Lobbyists for business interests say they’re implementing workarounds to get to know the 32 incoming freshman Democratic House members who have sworn off corporate political action committee dollars.
Those newbies, in town this week for member orientation, comprise the majority of what will be a total of 45 representatives and senators in the 116th Congress who have pledged to reject donations from business PACs.
Instead of PAC dollars, corporate interests plan to rely on individual personal donations from their executives, lobbyists and other consultants, instead of the collective contributions from corporate PACs. In addition, lobbyists will be sure to attend meet-and-greets happening over the coming days and weeks with the new members.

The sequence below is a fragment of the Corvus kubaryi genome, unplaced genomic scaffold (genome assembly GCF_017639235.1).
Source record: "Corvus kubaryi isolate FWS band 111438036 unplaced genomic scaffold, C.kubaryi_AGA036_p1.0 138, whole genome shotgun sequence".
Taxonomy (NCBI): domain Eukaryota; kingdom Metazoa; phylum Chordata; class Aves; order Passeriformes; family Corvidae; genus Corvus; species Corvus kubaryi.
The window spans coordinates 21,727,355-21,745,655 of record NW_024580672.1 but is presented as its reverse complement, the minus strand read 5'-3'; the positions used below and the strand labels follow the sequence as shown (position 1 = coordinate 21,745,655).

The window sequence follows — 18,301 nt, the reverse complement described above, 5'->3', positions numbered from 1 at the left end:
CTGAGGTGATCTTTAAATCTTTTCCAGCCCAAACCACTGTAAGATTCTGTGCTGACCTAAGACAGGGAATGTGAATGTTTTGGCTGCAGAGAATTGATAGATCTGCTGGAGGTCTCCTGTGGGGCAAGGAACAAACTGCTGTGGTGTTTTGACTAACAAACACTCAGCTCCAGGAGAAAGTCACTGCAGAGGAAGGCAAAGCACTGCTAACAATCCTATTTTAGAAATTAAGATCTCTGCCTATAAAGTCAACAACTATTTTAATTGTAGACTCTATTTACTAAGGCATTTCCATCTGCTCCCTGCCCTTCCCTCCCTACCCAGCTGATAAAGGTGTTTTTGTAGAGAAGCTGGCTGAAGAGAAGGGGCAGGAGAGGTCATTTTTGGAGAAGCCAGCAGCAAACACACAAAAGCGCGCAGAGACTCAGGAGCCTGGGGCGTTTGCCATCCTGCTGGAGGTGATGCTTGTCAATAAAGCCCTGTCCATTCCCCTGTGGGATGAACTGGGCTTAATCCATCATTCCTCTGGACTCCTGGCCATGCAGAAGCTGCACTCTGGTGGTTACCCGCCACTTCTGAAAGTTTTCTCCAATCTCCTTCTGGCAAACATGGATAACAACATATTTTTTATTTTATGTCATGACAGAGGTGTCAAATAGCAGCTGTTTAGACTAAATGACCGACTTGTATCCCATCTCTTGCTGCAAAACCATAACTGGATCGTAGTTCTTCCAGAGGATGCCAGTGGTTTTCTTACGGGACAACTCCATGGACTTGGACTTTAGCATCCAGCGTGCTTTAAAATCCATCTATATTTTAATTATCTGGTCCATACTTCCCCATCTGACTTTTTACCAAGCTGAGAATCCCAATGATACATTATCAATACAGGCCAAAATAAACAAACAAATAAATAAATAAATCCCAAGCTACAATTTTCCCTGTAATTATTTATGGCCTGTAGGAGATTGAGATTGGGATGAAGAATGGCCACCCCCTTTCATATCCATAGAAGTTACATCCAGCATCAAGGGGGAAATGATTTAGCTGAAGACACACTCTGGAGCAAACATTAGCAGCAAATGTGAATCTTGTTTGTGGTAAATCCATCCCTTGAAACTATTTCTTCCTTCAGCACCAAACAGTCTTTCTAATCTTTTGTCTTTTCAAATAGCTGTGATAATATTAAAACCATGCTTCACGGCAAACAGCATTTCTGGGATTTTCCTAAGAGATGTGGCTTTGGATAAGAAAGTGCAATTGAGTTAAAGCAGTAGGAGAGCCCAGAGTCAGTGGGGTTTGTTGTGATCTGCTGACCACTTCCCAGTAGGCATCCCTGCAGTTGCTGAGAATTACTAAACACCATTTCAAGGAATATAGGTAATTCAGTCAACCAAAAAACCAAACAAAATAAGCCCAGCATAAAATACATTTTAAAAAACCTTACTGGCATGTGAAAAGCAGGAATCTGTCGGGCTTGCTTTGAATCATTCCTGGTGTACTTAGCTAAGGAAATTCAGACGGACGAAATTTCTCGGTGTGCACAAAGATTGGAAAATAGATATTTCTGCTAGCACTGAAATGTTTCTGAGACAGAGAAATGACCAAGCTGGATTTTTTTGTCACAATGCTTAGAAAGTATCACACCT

Some lobbyists said they also would rely on policy partnerships with think tanks, grassroots activist organizations and charities — as well as shopping op-eds focused on specific lawmakers — for entree to the newly-elected members of Congress.
CR Wooters, a lobbyist at Mehlman Castagnetti Rosen & Thomas and a former Democratic congressional aide, says corporate clients and the incoming lawmakers will have much to discuss on policy issues, including proposals on paid leave or increasing the federal minimum wage — and PACs aren’t a necessary conduit to those talks.
“Those could be very productive conversations,” Wooters said, as lobbyists educate new members about issues they may never have encountered before. “Businesses can also spend a lot of time educating new members on trade and tariffs, or maybe you have no idea what cybersecurity is. Now you’re having to deal with giant issues like health care and education.”
“The old way of saying, ‘We’ll write them a check’ just feels lazy and dated to me,” Wooters said.